This is a good introduction, by Justin Schieber, to JL Schellenberg’s argument:
Wiki includes the following:
Discussion of Schellenberg’s argument has made explicit a non-theological use of the term ‘hiddenness’, which is now commonly used simply as a way of talking about the subjective condition of nonbelief in God. In his first presentation of the argument Schellenberg emphasized inculpable or reasonable nonbelief, but he has since shifted to speaking more specifically about nonresistant nonbelief. The first presentation is often given by commentators as follows, based on Schellenberg’s own summing up:
- If there is a God, he is perfectly loving.
- If a perfectly loving God exists, reasonable nonbelief does not occur.
- Reasonable nonbelief occurs.
- No perfectly loving God exists (from 2 and 3).
- Hence, there is no God (from 1 and 4).
Schellenberg has stated that this formulation is misleading, when taken on its own, because it does not make explicit the reason why a perfectly loving God would want to prevent nonbelief. His deepest claim, he says, is “about the connection between love and openness to relationship — a personal and positively meaningful and explicit sort of relationship of the sort that logically presupposes each party’s belief in the other’s existence.” A later presentation of the argument by Schellenberg, which aims at accessibility for students, includes this element:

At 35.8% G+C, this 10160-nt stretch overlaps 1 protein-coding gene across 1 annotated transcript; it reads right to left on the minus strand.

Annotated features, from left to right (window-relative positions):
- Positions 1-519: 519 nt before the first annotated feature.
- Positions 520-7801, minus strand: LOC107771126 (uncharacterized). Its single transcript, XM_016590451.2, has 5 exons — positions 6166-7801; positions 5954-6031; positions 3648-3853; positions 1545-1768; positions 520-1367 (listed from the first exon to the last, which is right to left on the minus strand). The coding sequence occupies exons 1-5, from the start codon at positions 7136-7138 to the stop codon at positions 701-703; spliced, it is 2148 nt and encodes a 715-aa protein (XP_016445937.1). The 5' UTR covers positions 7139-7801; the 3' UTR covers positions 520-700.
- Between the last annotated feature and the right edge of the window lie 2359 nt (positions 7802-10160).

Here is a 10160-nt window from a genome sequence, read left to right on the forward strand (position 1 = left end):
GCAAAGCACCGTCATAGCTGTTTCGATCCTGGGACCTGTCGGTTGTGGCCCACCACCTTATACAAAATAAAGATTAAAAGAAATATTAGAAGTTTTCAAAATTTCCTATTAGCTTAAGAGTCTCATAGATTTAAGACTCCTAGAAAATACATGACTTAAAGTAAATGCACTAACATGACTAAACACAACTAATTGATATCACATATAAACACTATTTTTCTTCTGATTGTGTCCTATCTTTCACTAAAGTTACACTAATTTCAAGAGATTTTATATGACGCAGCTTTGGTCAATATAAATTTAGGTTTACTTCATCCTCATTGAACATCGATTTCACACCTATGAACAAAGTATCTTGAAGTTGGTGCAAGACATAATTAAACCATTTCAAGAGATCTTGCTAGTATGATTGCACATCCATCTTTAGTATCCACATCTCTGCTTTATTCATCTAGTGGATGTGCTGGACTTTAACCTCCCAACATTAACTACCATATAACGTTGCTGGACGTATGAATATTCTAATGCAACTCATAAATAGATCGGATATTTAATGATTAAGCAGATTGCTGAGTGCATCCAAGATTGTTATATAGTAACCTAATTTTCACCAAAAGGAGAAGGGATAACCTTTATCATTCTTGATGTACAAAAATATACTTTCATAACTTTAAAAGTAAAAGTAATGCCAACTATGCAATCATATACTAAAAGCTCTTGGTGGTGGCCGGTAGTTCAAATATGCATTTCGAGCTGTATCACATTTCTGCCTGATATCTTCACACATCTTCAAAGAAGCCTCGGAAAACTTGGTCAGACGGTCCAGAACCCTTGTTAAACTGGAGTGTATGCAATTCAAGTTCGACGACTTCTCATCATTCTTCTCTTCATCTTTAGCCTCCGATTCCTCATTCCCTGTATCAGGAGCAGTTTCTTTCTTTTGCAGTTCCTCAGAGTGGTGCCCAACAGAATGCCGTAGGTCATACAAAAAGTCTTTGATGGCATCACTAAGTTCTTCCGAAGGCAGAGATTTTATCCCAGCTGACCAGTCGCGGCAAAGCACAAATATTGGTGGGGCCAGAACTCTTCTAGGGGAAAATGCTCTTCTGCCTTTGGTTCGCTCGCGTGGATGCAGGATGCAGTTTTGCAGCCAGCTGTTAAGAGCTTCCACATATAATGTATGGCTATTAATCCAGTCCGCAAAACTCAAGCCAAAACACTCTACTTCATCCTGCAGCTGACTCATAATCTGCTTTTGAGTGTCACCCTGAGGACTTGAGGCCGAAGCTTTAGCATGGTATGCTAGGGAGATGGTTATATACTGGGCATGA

- If no perfectly loving God exists, then God does not exist.
- If a perfectly loving God exists, then there is a God who is always open to personal relationship with each human person.
- If there is a God who is always open to personal relationship with each human person, then no human person is ever non-resistantly unaware that God exists.
- If a perfectly loving God exists, then no human person is ever non-resistantly unaware that God exists (from 2 and 3).
- Some human persons are non-resistantly unaware that God exists.
- No perfectly loving God exists (from 4 and 5).
- God does not exist (from 1 and 6).
In an article revisiting the argument ten years after it was originally proposed, Schellenberg observes that criticism has mainly centered around the idea that God would prevent inculpable nonbelief. He asserts that there are relatively few criticisms questioning the existence of inculpable nonbelief, and almost no theistic philosopher objects to the idea that God is perfectly loving.